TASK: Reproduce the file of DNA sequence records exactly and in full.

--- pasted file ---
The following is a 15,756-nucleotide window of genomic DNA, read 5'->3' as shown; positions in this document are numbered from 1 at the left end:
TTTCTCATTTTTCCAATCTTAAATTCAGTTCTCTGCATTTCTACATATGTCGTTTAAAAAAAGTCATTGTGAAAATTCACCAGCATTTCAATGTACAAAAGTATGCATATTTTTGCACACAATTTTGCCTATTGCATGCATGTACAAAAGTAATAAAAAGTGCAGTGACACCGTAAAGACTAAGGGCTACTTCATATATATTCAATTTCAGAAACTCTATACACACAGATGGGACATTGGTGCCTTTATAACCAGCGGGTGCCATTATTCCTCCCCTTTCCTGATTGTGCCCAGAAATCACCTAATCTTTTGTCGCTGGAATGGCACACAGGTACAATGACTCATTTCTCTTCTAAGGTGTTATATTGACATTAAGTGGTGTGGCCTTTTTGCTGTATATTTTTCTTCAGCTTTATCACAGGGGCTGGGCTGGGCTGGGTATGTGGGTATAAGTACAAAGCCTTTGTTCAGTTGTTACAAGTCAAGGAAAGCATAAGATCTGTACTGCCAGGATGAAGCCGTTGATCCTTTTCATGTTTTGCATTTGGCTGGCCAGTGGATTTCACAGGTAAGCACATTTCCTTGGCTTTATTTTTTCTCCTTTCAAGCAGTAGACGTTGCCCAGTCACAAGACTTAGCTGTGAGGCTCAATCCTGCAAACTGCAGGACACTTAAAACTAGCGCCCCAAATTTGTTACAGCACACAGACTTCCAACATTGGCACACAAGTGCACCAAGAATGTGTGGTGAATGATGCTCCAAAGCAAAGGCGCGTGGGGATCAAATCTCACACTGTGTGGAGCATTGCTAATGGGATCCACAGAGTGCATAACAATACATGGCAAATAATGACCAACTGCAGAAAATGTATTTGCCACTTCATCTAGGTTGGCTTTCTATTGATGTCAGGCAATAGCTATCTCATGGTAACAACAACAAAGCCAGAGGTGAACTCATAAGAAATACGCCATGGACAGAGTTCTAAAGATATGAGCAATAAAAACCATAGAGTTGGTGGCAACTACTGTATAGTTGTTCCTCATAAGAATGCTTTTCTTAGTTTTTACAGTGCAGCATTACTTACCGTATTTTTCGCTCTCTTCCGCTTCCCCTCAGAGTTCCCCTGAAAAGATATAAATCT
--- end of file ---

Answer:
The following is a 15,756-nucleotide window of genomic DNA, read 5'->3' as shown; positions in this document are numbered from 1 at the left end:
TTTCTCATTTTTCCAATCTTAAATTCAGTTCTCTGCATTTCTACATATGTCGTTTAAAAAAAGTCATTGTGAAAATTCACCAGCATTTCAATGTACAAAAGTATGCATATTTTTGCACACAATTTTGCCTATTGCATGCATGTACAAAAGTAATAAAAAGTGCAGTGACACCGTAAAGACTAAGGGCTACTTCATATATATTCAATTTCAGAAACTCTATACACACAGATGGGACATTGGTGCCTTTATAACCAGCGGGTGCCATTATTCCTCCCCTTTCCTGATTGTGCCCAGAAATCACCTAATCTTTTGTCGCTGGAATGGCACACAGGTACAATGACTCATTTCTCTTCTAAGGTGTTATATTGACATTAAGTGGTGTGGCCTTTTTGCTGTATATTTTTCTTCAGCTTTATCACAGGGGCTGGGCTGGGCTGGGTATGTGGGTATAAGTACAAAGCCTTTGTTCAGTTGTTACAAGTCAAGGAAAGCATAAGATCTGTACTGCCAGGATGAAGCCGTTGATCCTTTTCATGTTTTGCATTTGGCTGGCCAGTGGATTTCACAGGTAAGCACATTTCCTTGGCTTTATTTTTTCTCCTTTCAAGCAGTAGACGTTGCCCAGTCACAAGACTTAGCTGTGAGGCTCAATCCTGCAAACTGCAGGACACTTAAAACTAGCGCCCCAAATTTGTTACAGCACACAGACTTCCAACATTGGCACACAAGTGCACCAAGAATGTGTGGTGAATGATGCTCCAAAGCAAAGGCGCGTGGGGATCAAATCTCACACTGTGTGGAGCATTGCTAATGGGATCCACAGAGTGCATAACAATACATGGCAAATAATGACCAACTGCAGAAAATGTATTTGCCACTTCATCTAGGTTGGCTTTCTATTGATGTCAGGCAATAGCTATCTCATGGTAACAACAACAAAGCCAGAGGTGAACTCATAAGAAATACGCCATGGACAGAGTTCTAAAGATATGAGCAATAAAAACCATAGAGTTGGTGGCAACTACTGTATAGTTGTTCCTCATAAGAATGCTTTTCTTAGTTTTTACAGTGCAGCATTACTTACCGTATTTTTCGCTCTCTTCCGCTTCCCCTCAGAGTTCCCCTGAAAAGATATAAATCT